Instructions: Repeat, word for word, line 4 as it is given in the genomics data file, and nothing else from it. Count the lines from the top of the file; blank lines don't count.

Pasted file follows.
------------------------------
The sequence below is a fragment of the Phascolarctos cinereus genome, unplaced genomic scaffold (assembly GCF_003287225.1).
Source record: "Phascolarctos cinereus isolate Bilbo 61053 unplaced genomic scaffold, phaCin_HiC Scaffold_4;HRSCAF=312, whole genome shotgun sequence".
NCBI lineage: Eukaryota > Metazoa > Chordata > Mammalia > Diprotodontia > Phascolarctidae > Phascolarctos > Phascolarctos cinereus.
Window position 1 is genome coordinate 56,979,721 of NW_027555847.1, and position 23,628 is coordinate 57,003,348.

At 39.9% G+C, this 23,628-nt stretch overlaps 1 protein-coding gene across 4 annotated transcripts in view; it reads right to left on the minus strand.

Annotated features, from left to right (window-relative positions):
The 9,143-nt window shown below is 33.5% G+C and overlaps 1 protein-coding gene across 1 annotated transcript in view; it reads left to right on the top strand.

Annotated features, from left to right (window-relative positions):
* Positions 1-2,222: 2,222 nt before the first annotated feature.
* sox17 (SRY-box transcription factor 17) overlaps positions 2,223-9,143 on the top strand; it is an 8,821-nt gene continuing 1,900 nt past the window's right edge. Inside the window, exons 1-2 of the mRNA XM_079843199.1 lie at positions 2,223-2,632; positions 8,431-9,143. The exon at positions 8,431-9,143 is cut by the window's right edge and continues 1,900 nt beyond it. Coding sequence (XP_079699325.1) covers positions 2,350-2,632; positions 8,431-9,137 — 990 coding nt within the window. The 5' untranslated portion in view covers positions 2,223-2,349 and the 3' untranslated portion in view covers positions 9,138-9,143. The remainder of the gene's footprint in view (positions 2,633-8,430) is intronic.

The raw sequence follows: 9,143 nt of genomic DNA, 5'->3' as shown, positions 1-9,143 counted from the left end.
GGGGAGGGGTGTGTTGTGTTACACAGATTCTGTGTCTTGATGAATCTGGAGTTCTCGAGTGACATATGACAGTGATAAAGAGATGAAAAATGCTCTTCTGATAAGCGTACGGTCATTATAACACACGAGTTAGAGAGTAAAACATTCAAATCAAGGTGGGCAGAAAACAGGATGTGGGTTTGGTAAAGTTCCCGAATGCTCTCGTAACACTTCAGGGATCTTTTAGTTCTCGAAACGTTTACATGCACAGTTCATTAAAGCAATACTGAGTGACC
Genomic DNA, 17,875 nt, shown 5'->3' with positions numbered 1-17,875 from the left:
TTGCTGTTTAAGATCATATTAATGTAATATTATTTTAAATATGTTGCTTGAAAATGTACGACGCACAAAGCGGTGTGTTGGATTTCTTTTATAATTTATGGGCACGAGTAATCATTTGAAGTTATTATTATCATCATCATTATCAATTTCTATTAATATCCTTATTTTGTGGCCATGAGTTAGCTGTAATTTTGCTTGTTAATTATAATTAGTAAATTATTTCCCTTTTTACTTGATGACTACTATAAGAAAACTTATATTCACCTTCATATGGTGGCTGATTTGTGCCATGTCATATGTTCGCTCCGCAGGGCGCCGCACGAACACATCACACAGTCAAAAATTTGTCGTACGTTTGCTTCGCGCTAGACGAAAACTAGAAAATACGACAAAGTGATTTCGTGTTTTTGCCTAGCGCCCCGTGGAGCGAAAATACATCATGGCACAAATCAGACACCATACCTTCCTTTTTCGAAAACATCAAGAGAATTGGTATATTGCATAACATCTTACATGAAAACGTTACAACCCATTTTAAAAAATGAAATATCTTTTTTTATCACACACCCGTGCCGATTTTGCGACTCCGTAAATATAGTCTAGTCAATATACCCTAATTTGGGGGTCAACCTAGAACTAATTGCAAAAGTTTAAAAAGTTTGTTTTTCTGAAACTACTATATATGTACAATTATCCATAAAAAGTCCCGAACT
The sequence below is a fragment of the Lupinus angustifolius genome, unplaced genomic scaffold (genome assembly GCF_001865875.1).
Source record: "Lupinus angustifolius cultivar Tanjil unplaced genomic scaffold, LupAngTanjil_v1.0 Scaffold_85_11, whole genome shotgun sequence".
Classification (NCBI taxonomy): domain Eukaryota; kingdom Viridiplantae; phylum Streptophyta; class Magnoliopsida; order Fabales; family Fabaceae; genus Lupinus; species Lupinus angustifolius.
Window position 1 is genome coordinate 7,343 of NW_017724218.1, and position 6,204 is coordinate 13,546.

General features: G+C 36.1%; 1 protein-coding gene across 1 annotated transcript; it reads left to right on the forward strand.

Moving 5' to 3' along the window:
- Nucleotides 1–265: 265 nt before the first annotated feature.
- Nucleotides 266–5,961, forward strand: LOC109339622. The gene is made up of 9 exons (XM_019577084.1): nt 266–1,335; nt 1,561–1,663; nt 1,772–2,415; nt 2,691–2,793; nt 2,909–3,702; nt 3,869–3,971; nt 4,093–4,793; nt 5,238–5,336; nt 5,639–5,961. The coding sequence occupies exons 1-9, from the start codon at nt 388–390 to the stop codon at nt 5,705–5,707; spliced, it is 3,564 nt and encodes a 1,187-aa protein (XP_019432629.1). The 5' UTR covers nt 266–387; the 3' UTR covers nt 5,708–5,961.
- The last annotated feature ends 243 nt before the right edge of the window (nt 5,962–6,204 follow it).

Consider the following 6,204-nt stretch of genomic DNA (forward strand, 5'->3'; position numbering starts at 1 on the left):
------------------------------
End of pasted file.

Window position 1 is genome coordinate 56,979,721 of NW_027555847.1, and position 23,628 is coordinate 57,003,348.